March 14: Recently, a severe earthquake shook the city of Seattle in the United States of America (USA). It was the regions strongest earthquake in 50 years. It measured 6.8 on the Richter scale.
On January 26, 2001, an earthquake that measured 7.9 on the Richter scale, 10 times stronger than the earthquake in Seattle, struck Gujarat, in India. Thousands of people had died and property worth millions of rupees was destroyed. But the Seattle quake saw only one death, and that too from a heart attack. There was not much property damage, either.
Now, it is widely known that earthquakes do not kill people, it is the falling buildings that do. Most of the new buildings in Seattle are built in a quake-resistant manner, while the older ones too have undergone renovation. The growing needs of the city, especially the need for office space, led to massive renovations in old buildings.
The renovations are in accordance to Seattles regularly updated building code. The building code has a provision for seismic retro-fitting, which implies that the buildings have to be constructed in an earthquake-resistant manner.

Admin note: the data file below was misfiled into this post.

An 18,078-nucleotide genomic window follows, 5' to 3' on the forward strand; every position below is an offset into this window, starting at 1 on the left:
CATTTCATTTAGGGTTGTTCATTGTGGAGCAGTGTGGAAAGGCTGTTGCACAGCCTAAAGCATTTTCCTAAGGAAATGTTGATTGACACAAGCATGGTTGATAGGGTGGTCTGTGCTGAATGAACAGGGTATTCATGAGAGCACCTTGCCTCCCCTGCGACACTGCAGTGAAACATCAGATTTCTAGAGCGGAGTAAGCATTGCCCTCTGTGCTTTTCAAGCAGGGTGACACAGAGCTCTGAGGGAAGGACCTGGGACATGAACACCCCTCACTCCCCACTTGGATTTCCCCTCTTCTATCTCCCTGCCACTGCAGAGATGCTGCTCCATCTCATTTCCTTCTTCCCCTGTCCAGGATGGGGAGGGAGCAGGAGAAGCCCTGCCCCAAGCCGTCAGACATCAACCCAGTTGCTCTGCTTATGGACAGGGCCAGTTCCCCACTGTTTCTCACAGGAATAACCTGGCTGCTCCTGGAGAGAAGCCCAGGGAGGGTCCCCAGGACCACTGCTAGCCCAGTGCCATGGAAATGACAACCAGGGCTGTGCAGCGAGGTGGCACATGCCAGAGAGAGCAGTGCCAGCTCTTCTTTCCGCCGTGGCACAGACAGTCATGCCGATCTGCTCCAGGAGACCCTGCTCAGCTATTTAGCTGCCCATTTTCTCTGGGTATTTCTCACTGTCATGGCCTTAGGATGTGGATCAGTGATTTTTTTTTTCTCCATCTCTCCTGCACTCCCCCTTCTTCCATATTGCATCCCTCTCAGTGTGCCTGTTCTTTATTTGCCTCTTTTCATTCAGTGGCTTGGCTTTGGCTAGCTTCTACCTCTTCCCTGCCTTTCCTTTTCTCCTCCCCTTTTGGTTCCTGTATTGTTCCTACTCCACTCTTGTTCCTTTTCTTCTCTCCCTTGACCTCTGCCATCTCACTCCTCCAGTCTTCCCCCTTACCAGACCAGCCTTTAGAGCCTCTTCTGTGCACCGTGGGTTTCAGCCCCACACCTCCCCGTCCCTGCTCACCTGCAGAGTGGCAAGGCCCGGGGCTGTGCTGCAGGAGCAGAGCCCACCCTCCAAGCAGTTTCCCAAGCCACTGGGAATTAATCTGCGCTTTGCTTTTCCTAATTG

A The Wall Street Journal report, carried in The Indian Express recently, stated that it was this seismic retro-fitting that limited the extent of the citys overall damage and ensured that the buildings kept standing.
This earthquake was the first major test of Seattles building code. By most accounts, it passed marvellously.
Seattles building code was drafted over 20 years ago. William Justen, a former building official, helped to draft it. Justen has a firm that owns and leases out buildings in one of the oldest sections of the city. Eight recently-renovated buildings, including a 42-storey office high rise built over 85 years ago, were virtually unscathed after the quake.
The high rise, known as the Smith Tower, was once the second tallest building in America.
“I’ve been a big believer in seismic upgrades, and even more so now, because I’ve seen it work,” Justen is quoted as saying in the report.
This is in contrast with the situation in Gujarat, where hastily made high-rises collapsed like a packs of cards. A news report Building a Giant Lie, which we carried in the India News section, observed that very poor construction standards are the reason for the collapse of the buildings.
And the supreme irony of the situation is: unlike Seattle, the structures to have survived the quake in cities like Ahmedabad, in Gujarat, are the old buildings.
Wonder of wonders, the one Indian town that withstood the earthquake while new cities and villages collapsed around it, is Dholavira. Dholavira flourished 5000 years ago during the Harappan civilisation.